Changes to Holland renting rules proposed


HOLLAND, Mich. (WOOD) — The City of Holland is trying to crack down on rental properties.

It has been a hot button issue for the past year that has pitted homeowners against landlords; mostly in the Hope College area.

Tuesday night, The Holland Planning Commission recommended four possible changes to city ordinances to address rental problems. One is to decrease the maximum number of unrelated people allowed to live in the same house from six to four.

The second would require crime-free lease agreements for all rentals. Under those agreements, landlords would be require to pay a fine after three public safety visits that resulted in a citation or arrest within 12 months.

The third and fourth possible changes address parking requirements and zoning classification that could reduce the number of rentals in a neighborhood.

The goal is to stabilize single-family homes. But not everyone feels the suggested charges are the right course of action.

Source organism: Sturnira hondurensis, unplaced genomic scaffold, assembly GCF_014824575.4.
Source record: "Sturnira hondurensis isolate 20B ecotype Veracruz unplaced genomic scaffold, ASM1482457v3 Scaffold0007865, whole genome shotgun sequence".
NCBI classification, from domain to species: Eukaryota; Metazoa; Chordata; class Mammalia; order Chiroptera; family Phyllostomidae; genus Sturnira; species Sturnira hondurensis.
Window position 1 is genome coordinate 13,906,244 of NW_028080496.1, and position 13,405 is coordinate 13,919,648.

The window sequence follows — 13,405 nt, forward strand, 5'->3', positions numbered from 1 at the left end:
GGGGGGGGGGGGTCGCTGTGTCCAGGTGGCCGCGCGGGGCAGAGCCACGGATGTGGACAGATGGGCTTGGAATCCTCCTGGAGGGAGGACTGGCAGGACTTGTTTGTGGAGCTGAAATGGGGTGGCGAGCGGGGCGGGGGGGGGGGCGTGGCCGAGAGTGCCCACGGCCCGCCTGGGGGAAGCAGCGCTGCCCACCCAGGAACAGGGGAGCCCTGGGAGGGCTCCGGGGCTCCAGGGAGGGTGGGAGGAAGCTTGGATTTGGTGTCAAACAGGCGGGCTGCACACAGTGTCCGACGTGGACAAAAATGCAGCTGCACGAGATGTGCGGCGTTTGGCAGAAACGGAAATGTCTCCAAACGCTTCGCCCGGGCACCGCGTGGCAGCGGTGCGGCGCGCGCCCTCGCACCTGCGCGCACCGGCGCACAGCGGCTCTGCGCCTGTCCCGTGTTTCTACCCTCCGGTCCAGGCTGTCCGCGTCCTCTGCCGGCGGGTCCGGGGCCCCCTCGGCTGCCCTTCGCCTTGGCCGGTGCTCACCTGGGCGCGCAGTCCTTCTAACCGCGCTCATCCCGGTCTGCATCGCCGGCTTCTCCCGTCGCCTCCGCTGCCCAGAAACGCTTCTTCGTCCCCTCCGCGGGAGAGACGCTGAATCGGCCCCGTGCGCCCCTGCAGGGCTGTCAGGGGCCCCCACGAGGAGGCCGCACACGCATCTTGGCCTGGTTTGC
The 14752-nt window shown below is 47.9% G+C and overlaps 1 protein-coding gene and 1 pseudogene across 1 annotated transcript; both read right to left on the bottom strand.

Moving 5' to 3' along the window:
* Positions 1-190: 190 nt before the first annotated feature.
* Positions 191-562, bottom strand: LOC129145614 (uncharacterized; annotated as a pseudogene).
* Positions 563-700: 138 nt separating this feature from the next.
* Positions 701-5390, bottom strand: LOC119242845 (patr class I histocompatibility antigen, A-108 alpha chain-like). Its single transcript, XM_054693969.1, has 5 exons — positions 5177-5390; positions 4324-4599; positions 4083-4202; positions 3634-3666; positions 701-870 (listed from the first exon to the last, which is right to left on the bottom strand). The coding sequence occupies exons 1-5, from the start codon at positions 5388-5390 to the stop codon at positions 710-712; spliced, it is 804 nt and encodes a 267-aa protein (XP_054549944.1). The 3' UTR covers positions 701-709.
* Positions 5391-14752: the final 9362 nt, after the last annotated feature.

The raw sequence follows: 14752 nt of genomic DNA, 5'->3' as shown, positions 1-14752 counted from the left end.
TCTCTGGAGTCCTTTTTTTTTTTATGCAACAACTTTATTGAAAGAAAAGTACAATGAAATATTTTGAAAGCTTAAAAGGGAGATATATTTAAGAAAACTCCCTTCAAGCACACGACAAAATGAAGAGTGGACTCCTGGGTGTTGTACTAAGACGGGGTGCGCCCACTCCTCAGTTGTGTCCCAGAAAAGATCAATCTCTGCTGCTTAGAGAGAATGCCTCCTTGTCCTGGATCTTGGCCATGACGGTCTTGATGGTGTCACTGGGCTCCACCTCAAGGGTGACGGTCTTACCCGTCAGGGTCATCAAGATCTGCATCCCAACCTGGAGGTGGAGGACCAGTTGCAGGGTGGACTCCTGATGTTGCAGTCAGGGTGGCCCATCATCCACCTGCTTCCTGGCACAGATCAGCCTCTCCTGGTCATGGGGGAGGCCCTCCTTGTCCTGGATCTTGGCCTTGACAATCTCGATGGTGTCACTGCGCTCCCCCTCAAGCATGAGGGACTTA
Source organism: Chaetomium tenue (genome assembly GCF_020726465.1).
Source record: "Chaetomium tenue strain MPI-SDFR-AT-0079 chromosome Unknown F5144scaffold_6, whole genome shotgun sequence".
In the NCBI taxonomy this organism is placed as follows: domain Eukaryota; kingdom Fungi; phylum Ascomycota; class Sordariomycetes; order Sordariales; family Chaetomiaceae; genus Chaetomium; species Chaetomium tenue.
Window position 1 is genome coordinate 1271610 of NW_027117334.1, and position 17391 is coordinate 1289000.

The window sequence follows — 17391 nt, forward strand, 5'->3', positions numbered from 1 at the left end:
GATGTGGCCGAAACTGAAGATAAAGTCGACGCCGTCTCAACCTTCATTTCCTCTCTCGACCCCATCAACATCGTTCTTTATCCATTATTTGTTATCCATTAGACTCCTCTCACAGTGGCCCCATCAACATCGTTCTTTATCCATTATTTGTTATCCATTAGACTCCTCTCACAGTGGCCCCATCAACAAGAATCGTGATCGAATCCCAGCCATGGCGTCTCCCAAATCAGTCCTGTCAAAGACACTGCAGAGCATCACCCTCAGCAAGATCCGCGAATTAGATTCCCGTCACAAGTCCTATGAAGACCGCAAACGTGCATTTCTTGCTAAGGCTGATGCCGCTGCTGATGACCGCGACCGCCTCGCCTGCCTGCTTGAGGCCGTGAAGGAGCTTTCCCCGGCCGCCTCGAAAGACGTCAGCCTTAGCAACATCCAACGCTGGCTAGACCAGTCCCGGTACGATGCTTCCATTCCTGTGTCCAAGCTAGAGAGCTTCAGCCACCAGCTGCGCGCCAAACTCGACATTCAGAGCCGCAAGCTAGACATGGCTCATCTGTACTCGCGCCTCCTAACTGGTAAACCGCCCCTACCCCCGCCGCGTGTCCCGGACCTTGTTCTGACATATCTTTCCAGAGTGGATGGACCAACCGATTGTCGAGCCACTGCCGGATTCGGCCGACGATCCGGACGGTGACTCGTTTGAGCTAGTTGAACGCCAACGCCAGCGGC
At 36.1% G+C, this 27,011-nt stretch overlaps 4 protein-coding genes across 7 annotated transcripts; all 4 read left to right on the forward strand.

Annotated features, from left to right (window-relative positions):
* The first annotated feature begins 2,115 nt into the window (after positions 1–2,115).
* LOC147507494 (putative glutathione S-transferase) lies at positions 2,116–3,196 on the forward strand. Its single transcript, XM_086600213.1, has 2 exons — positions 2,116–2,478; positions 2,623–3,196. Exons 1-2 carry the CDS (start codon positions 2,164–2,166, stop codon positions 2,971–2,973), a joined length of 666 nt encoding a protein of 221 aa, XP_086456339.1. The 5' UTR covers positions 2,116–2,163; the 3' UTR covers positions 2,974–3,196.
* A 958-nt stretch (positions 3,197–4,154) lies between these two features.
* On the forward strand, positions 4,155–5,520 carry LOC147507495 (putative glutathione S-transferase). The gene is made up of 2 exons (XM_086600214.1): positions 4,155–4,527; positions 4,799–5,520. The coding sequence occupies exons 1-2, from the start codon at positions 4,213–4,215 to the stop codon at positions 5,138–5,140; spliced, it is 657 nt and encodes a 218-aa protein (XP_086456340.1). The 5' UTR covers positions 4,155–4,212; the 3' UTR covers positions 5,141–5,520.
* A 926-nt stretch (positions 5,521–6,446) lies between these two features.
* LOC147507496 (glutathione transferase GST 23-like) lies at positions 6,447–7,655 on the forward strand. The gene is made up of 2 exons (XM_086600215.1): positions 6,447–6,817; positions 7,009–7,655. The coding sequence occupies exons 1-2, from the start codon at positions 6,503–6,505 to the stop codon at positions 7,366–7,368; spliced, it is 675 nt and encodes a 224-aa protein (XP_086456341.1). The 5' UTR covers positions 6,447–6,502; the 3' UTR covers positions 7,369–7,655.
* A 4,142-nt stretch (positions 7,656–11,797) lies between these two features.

“To me, you guys are creating a lot more problems with this than what you see,” a landlord said at the meeting Tuesday.

The most controversial of the recommended changes was reducing the maximum number of unrelated people living in a home.

“I think reducing people from six to four is a ridiculous situation,” said a Hope College student.

He showed up with his mother, who said her son currently lives with five other people and she is worried rent will go up if the number of housemates decreases and her son will no longer be able to live on his own.

“He doesn’t want to come home and live with us because he’s 23 and wants to be out with his buddies,” she said. “And that’s what we want.”

But neighbors say six people is too many. They have safety concerns.

“It’s simply the density. Too many cars on the road. If there is a fire, trucks can’t make it,” said one woman.

Landlords argue reducing the number of people allowed in a home is counterproductive to the goal of preserving single-family homes because it will only increase the number of homes renters occupy.

“It’s supply and demand,” a landlord said. “You are going to kick how many of my kids out of homes, they are going to need a place to live.”

The city council will have a study session on Aug. 27 to look at the issue. It will meet three times before any final decision is made.

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